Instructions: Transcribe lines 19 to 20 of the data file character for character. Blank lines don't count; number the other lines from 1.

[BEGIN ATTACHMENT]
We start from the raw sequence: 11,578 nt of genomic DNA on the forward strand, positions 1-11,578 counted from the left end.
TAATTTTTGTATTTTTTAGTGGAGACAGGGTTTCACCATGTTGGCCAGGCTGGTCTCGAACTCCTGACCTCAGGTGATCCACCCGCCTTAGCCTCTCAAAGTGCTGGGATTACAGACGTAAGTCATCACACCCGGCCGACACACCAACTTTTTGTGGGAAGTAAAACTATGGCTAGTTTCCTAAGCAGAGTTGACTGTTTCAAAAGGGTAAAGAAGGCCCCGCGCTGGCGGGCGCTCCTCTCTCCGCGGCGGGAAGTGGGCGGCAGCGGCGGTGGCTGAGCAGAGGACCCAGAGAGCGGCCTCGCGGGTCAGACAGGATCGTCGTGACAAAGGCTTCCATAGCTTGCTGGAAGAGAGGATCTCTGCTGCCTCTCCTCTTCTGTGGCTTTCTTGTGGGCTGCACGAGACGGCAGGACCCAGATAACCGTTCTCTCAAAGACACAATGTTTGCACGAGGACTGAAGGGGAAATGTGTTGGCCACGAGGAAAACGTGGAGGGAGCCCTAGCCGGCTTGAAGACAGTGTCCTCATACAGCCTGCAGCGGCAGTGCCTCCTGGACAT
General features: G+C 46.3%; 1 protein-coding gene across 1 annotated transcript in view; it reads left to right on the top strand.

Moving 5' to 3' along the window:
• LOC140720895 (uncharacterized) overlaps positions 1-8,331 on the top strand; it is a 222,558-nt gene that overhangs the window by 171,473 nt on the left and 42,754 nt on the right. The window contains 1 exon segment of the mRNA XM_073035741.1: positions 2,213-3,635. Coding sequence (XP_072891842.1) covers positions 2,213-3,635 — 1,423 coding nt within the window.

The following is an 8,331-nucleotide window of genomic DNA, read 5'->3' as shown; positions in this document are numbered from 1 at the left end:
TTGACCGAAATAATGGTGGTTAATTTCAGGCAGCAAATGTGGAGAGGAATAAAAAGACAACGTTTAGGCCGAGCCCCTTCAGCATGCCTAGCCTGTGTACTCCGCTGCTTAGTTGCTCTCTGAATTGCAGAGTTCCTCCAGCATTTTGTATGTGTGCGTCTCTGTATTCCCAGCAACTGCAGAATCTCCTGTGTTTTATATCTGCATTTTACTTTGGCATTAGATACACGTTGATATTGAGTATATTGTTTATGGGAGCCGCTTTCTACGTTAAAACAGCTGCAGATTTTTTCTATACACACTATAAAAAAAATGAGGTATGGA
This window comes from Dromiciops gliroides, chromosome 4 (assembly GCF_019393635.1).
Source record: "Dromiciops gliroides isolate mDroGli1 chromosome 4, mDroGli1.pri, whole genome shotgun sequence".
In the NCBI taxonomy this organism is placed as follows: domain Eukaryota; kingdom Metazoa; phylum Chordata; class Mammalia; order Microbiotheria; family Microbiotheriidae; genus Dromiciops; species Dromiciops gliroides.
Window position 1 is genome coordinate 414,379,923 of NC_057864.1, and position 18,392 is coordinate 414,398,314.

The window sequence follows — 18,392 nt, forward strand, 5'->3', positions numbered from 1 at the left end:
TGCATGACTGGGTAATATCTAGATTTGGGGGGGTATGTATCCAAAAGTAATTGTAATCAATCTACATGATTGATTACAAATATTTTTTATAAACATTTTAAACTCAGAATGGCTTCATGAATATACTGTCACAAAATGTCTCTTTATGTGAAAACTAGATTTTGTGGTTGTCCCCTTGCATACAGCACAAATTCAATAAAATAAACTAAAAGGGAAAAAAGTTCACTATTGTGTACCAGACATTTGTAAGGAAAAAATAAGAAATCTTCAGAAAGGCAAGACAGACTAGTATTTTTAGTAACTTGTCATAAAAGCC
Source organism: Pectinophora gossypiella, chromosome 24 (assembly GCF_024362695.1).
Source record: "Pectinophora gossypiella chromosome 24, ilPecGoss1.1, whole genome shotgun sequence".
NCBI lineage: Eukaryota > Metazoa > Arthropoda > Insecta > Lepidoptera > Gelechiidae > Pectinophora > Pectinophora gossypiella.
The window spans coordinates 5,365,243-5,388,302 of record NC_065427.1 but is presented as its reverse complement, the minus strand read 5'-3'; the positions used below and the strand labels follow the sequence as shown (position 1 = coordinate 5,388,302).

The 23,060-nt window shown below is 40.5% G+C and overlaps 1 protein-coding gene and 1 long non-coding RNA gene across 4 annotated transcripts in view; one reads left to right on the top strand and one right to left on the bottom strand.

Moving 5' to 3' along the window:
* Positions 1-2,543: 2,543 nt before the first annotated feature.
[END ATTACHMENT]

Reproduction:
Moving 5' to 3' along the window:
* Positions 1-2,543: 2,543 nt before the first annotated feature.